European nations must share past debts to lift the burden of high interest rates on Spain and Greece and implement a banking union with deposit insurance to prevent capital flight, said Nobel Prize-winning economist Joseph Stiglitz.
“If you don’t do that, you have this adverse dynamic: the weak countries get weaker and the whole system falls apart,” Stiglitz said today in an interview in Geneva. “And this has to be done fairly quickly” because in a couple of years, “there won’t be any money in Spanish banks.”
Europe is facing a crisis-fighting stalemate amid discord over a banking union, Greece’s debate on how to meet bailout commitments and foot-dragging by Spain on a possible aid bid. European Union President Herman Van Rompuy warned today against “a tendency of losing the sense of urgency” in fighting the debt crisis three years after it erupted in Greece.
“You have to have some form of mutualization of past debts,” said Stiglitz, 69, who served as chairman of President Bill Clinton’s Council of Economic Advisers from 1995 to 1997.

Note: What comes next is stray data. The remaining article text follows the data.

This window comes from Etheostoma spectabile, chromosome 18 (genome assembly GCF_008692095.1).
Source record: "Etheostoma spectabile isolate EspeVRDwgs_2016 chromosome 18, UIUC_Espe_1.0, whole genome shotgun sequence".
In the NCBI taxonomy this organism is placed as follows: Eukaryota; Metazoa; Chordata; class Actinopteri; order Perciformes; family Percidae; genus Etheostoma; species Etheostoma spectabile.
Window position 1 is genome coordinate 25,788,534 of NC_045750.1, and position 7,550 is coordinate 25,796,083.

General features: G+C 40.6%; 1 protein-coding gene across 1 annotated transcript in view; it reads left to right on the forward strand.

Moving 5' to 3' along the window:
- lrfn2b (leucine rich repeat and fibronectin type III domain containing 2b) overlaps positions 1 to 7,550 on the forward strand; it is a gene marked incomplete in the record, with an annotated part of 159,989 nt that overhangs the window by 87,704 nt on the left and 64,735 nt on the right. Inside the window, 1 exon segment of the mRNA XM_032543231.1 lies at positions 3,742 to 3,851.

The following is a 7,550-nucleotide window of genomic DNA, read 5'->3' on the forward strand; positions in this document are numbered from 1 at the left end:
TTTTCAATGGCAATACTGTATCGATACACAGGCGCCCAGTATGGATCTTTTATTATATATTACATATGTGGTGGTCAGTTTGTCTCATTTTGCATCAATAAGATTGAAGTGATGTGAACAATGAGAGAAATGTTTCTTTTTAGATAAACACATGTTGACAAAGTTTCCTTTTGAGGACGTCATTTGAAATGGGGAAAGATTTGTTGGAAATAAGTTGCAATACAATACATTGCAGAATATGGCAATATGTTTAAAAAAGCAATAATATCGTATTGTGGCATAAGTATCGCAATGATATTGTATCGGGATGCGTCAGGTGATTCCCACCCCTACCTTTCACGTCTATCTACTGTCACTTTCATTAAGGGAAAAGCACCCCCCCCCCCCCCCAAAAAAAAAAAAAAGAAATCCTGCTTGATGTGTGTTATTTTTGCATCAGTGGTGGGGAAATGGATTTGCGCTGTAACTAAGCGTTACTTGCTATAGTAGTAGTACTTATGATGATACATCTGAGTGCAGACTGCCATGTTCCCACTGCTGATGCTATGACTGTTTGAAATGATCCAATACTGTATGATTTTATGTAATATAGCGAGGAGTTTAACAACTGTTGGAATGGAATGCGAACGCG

Delaying the implementation of a banking framework will see the situation in Europe deteriorate, he said.
“The Spanish banks will be very weak if you wait that long,” he said. “The system may fail completely or lending will become so constrained that the economy will go further down and you’re involved in a vicious downward spiral. Things are bad now, and they’re going to be getting worse.”
Failure to act will produce “uncertain political consequences,” according to Stiglitz, author of a new book entitled, “The Price of Inequality: How Today’s Divided Society Endangers Our Future.”
He isn’t optimistic because Europe’s policy makers lack urgency and continue to focus on austerity.
“I haven’t heard from the critical people in Germany and France that, no, austerity isn’t going to work, that we need a new strategy, that we need a political settlement,” he said.
Stiglitz said the one thing that gave him hope was policy makers’ repeated commitment to the euro.